With the news of Brian Roberts hip surgery ending his season, were left to wonder how much he can keep trying to come back from injury and how effective he can be. His last full season was 2009, so were also left to consider his career.
Roberts put together a six-year run when he was as productive a second baseman as youd want for your major-league team. From 2004 to 2009, he twice led the league in doubles (50 and 56) and once in stolen bases (50). He scored over 100 runs four times. His on-base percentage was .377 or higher three times. He was twice an All-Star. He was a reliable and occasionally spectacular fielder.
At baseball-reference.com, using the similarity factor statistical analysis, Roberts is rated most like Orlando Hudson, the much-traveled O-Dog. Is Roberts profile as high nationally? Probably not. Maybe if everybody called him B-Dog.
How about where Roberts ranks among all-time Orioles second basemen? Davey Johnson had a run of similar length in Baltimore and won three Gold Gloves. His offensive numbers are lower not nearly as many runs, doubles and no season with an OBP above .360. However, Johnsons years as an Oriole, 1965 to 1972, were during an era of stronger pitching.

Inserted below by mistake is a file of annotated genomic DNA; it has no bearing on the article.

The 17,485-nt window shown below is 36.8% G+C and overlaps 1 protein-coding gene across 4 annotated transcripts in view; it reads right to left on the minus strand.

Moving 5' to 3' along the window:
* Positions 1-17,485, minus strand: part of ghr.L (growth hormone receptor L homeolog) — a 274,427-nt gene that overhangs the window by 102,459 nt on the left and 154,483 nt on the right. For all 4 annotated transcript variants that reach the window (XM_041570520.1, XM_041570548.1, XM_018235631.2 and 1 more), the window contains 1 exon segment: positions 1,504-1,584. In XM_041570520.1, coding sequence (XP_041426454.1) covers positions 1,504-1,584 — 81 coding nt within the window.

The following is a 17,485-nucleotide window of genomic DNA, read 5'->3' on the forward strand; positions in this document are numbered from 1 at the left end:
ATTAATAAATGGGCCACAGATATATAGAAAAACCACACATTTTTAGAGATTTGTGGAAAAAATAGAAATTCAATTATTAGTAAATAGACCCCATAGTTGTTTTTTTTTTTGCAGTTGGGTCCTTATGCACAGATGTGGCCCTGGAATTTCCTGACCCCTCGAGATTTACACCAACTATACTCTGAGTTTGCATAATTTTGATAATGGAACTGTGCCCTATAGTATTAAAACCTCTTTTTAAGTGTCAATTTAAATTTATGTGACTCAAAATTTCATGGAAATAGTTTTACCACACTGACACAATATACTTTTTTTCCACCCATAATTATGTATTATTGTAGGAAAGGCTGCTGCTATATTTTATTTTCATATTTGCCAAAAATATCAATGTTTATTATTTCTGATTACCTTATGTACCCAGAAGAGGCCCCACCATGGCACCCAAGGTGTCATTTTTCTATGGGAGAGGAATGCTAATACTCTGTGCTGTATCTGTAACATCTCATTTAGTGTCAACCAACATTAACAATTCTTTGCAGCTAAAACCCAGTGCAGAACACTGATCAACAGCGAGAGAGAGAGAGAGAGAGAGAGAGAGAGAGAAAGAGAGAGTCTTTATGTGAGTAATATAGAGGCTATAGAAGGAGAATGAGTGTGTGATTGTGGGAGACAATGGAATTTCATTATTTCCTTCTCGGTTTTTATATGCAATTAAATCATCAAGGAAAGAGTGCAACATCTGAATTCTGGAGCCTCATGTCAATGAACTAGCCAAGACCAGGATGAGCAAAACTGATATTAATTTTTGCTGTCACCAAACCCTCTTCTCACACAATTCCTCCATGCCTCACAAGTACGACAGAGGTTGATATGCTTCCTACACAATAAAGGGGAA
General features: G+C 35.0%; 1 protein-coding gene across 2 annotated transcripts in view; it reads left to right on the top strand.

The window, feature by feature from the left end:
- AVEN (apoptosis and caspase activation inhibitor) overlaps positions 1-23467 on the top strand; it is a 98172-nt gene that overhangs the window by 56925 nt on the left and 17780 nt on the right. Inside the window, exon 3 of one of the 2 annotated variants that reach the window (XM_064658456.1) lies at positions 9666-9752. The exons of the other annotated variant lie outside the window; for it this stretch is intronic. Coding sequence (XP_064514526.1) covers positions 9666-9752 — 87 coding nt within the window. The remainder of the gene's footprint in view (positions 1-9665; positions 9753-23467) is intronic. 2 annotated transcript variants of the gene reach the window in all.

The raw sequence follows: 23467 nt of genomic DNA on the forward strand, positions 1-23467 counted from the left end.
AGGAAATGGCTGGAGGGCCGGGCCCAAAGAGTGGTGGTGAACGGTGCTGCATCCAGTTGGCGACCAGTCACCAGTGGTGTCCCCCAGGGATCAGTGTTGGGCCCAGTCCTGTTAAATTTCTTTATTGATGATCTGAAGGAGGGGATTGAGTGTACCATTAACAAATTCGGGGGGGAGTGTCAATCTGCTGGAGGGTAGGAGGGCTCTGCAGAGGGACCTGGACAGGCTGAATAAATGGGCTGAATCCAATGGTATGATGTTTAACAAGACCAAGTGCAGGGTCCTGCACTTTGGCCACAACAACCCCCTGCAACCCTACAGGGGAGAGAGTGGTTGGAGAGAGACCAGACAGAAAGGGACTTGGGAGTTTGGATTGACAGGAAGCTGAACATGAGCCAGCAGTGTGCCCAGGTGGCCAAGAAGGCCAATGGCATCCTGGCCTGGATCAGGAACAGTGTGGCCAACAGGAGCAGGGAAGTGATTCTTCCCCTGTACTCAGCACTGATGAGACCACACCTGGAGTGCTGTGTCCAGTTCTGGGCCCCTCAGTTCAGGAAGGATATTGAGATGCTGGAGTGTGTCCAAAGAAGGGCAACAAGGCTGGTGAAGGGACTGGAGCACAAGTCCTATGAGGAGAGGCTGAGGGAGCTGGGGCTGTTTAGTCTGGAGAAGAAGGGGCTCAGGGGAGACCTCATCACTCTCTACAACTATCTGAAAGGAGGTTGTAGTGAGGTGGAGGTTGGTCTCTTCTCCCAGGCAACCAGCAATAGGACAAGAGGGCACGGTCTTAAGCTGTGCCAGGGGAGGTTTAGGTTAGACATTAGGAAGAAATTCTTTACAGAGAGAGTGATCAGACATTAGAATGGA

Bobby Grich had five full seasons with the Orioles, 1972 to 1976 (he spent a chunk of that first year as a shortstop). He won four Gold Gloves and had three seasons with an OBP of .373 or higher and scored over 90 runs twice. Grich showed a bit more home run power every season with at least 12 homers, while Roberts had three seasons under that number in his full years.
So who are you taking? Does Roberts get an edge because he played for losing teams while Johnson and Grich played for winners? Or do they get credit for helping make those Orioles into winners?
One thing, though: If Roberts had been healthy the past three seasons, this would be a different discussion.